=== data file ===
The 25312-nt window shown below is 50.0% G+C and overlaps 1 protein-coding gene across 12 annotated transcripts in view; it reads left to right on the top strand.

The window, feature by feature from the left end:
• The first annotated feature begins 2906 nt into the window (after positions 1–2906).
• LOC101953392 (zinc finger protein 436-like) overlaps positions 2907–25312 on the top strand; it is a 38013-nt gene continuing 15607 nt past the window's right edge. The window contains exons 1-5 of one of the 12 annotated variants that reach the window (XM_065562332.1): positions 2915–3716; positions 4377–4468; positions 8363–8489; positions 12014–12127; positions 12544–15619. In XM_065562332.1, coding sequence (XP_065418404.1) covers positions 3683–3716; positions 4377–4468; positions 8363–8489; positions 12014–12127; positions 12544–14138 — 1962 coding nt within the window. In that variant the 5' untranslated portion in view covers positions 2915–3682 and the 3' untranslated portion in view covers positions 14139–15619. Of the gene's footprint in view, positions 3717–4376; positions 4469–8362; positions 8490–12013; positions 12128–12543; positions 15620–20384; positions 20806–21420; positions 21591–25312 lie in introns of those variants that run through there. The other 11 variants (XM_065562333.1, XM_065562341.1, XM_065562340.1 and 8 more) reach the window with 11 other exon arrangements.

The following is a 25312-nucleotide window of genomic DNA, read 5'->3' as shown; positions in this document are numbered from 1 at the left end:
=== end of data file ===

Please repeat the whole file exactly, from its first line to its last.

The 25312-nt window shown below is 50.0% G+C and overlaps 1 protein-coding gene across 12 annotated transcripts in view; it reads left to right on the top strand.

The window, feature by feature from the left end:
• The first annotated feature begins 2906 nt into the window (after positions 1–2906).
• LOC101953392 (zinc finger protein 436-like) overlaps positions 2907–25312 on the top strand; it is a 38013-nt gene continuing 15607 nt past the window's right edge. The window contains exons 1-5 of one of the 12 annotated variants that reach the window (XM_065562332.1): positions 2915–3716; positions 4377–4468; positions 8363–8489; positions 12014–12127; positions 12544–15619. In XM_065562332.1, coding sequence (XP_065418404.1) covers positions 3683–3716; positions 4377–4468; positions 8363–8489; positions 12014–12127; positions 12544–14138 — 1962 coding nt within the window. In that variant the 5' untranslated portion in view covers positions 2915–3682 and the 3' untranslated portion in view covers positions 14139–15619. Of the gene's footprint in view, positions 3717–4376; positions 4469–8362; positions 8490–12013; positions 12128–12543; positions 15620–20384; positions 20806–21420; positions 21591–25312 lie in introns of those variants that run through there. The other 11 variants (XM_065562333.1, XM_065562341.1, XM_065562340.1 and 8 more) reach the window with 11 other exon arrangements.

The following is a 25312-nucleotide window of genomic DNA, read 5'->3' as shown; positions in this document are numbered from 1 at the left end: